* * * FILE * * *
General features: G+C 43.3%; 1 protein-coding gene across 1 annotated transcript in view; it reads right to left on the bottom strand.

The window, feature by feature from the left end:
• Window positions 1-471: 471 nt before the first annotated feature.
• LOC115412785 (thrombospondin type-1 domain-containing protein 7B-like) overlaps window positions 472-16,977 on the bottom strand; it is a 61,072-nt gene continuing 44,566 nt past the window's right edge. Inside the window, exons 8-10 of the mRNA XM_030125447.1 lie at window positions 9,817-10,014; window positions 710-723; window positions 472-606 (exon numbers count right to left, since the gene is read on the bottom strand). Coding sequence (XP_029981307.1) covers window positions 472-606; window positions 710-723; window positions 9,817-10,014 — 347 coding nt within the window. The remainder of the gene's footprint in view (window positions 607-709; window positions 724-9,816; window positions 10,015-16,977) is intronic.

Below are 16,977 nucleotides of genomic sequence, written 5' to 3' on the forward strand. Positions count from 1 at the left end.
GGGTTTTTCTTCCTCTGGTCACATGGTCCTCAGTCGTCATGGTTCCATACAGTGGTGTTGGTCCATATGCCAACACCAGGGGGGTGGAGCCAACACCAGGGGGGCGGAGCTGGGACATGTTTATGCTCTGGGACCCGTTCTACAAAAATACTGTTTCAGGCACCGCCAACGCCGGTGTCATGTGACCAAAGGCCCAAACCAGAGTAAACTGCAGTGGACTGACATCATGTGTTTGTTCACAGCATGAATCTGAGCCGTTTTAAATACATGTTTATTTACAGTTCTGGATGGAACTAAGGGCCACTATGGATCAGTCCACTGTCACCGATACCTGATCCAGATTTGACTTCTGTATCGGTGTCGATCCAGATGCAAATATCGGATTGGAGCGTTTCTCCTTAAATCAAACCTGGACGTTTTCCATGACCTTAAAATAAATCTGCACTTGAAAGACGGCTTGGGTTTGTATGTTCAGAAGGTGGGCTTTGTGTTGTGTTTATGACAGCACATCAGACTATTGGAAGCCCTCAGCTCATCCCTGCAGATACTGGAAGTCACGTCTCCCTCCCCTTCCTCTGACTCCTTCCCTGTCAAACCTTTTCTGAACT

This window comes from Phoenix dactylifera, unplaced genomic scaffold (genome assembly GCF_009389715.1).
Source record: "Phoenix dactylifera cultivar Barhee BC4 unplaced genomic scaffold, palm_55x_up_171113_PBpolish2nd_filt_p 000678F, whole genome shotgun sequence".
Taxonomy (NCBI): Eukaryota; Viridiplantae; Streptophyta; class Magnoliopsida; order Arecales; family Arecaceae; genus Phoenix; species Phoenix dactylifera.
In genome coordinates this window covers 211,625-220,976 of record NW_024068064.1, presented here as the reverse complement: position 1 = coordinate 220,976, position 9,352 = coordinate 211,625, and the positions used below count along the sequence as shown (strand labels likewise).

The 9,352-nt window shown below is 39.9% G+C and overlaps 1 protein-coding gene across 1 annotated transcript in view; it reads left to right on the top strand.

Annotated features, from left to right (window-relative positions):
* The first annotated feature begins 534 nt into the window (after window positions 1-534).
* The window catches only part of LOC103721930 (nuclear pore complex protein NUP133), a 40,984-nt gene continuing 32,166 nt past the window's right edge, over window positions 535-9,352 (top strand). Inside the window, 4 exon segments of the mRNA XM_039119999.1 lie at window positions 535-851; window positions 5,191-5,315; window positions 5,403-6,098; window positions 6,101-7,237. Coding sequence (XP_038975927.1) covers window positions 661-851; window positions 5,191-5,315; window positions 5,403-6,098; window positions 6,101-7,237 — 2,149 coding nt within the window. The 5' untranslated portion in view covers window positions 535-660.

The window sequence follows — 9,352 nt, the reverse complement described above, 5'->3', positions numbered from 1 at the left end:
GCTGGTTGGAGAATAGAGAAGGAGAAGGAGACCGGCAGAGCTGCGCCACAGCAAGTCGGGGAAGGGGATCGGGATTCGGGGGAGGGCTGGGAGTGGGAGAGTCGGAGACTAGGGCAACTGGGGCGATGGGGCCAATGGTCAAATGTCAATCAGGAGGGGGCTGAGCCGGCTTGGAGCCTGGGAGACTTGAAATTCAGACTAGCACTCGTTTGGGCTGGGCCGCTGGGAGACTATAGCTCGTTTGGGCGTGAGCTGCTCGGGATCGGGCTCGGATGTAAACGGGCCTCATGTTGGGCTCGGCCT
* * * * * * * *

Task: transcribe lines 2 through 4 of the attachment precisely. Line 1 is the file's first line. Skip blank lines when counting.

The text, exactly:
The window, feature by feature from the left end:
• Window positions 1-471: 471 nt before the first annotated feature.
• LOC115412785 (thrombospondin type-1 domain-containing protein 7B-like) overlaps window positions 472-16,977 on the bottom strand; it is a 61,072-nt gene continuing 44,566 nt past the window's right edge. Inside the window, exons 8-10 of the mRNA XM_030125447.1 lie at window positions 9,817-10,014; window positions 710-723; window positions 472-606 (exon numbers count right to left, since the gene is read on the bottom strand). Coding sequence (XP_029981307.1) covers window positions 472-606; window positions 710-723; window positions 9,817-10,014 — 347 coding nt within the window. The remainder of the gene's footprint in view (window positions 607-709; window positions 724-9,816; window positions 10,015-16,977) is intronic.